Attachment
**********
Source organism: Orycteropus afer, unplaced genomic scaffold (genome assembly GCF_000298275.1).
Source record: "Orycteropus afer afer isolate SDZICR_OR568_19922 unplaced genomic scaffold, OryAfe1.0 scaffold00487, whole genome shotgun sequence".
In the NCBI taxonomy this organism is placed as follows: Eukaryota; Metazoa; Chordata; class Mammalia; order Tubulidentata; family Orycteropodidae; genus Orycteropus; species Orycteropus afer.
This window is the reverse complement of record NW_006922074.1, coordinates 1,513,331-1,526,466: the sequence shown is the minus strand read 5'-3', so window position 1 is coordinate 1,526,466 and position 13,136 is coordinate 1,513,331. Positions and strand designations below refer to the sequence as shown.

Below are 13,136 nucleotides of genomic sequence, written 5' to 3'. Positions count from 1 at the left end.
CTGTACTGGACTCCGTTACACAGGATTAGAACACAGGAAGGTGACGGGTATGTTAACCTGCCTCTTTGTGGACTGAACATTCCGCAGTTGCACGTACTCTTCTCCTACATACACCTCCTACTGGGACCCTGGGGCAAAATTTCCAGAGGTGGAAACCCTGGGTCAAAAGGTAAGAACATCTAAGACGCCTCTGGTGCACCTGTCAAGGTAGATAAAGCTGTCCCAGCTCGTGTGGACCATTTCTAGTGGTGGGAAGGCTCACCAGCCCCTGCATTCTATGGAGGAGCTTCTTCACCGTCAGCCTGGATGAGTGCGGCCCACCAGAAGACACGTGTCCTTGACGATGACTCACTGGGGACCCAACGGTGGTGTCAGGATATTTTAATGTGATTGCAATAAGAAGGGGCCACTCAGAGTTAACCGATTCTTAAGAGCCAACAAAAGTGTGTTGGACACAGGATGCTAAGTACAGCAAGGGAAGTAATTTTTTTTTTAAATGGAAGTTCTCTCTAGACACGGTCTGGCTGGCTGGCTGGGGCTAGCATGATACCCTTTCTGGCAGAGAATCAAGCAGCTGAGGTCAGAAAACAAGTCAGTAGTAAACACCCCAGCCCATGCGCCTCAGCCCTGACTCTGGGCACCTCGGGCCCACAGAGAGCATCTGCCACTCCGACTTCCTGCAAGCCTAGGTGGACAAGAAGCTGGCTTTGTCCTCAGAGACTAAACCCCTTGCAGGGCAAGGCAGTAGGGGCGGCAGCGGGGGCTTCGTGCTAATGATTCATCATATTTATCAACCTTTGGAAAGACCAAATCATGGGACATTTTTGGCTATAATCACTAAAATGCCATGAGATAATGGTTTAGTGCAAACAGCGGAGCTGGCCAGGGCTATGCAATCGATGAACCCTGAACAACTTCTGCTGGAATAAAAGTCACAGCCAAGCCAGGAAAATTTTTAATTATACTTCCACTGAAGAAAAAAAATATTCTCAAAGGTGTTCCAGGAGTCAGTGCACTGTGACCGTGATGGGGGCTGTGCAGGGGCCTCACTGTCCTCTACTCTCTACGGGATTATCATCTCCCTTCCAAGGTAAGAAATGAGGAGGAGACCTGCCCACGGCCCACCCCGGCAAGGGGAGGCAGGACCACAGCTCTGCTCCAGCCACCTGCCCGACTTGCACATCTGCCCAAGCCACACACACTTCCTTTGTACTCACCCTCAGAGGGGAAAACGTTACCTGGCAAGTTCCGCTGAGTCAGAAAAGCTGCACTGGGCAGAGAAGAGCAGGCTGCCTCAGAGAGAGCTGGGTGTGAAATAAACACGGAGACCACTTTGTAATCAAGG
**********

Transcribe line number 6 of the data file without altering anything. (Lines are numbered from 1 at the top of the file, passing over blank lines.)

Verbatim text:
CTGTACTGGACTCCGTTACACAGGATTAGAACACAGGAAGGTGACGGGTATGTTAACCTGCCTCTTTGTGGACTGAACATTCCGCAGTTGCACGTACTCTTCTCCTACATACACCTCCTACTGGGACCCTGGGGCAAAATTTCCAGAGGTGGAAACCCTGGGTCAAAAGGTAAGAACATCTAAGACGCCTCTGGTGCACCTGTCAAGGTAGATAAAGCTGTCCCAGCTCGTGTGGACCATTTCTAGTGGTGGGAAGGCTCACCAGCCCCTGCATTCTATGGAGGAGCTTCTTCACCGTCAGCCTGGATGAGTGCGGCCCACCAGAAGACACGTGTCCTTGACGATGACTCACTGGGGACCCAACGGTGGTGTCAGGATATTTTAATGTGATTGCAATAAGAAGGGGCCACTCAGAGTTAACCGATTCTTAAGAGCCAACAAAAGTGTGTTGGACACAGGATGCTAAGTACAGCAAGGGAAGTAATTTTTTTTTTAAATGGAAGTTCTCTCTAGACACGGTCTGGCTGGCTGGCTGGGGCTAGCATGATACCCTTTCTGGCAGAGAATCAAGCAGCTGAGGTCAGAAAACAAGTCAGTAGTAAACACCCCAGCCCATGCGCCTCAGCCCTGACTCTGGGCACCTCGGGCCCACAGAGAGCATCTGCCACTCCGACTTCCTGCAAGCCTAGGTGGACAAGAAGCTGGCTTTGTCCTCAGAGACTAAACCCCTTGCAGGGCAAGGCAGTAGGGGCGGCAGCGGGGGCTTCGTGCTAATGATTCATCATATTTATCAACCTTTGGAAAGACCAAATCATGGGACATTTTTGGCTATAATCACTAAAATGCCATGAGATAATGGTTTAGTGCAAACAGCGGAGCTGGCCAGGGCTATGCAATCGATGAACCCTGAACAACTTCTGCTGGAATAAAAGTCACAGCCAAGCCAGGAAAATTTTTAATTATACTTCCACTGAAGAAAAAAAATATTCTCAAAGGTGTTCCAGGAGTCAGTGCACTGTGACCGTGATGGGGGCTGTGCAGGGGCCTCACTGTCCTCTACTCTCTACGGGATTATCATCTCCCTTCCAAGGTAAGAAATGAGGAGGAGACCTGCCCACGGCCCACCCCGGCAAGGGGAGGCAGGACCACAGCTCTGCTCCAGCCACCTGCCCGACTTGCACATCTGCCCAAGCCACACACACTTCCTTTGTACTCACCCTCAGAGGGGAAAACGTTACCTGGCAAGTTCCGCTGAGTCAGAAAAGCTGCACTGGGCAGAGAAGAGCAGGCTGCCTCAGAGAGAGCTGGGTGTGAAATAAACACGGAGACCACTTTGTAATCAAGG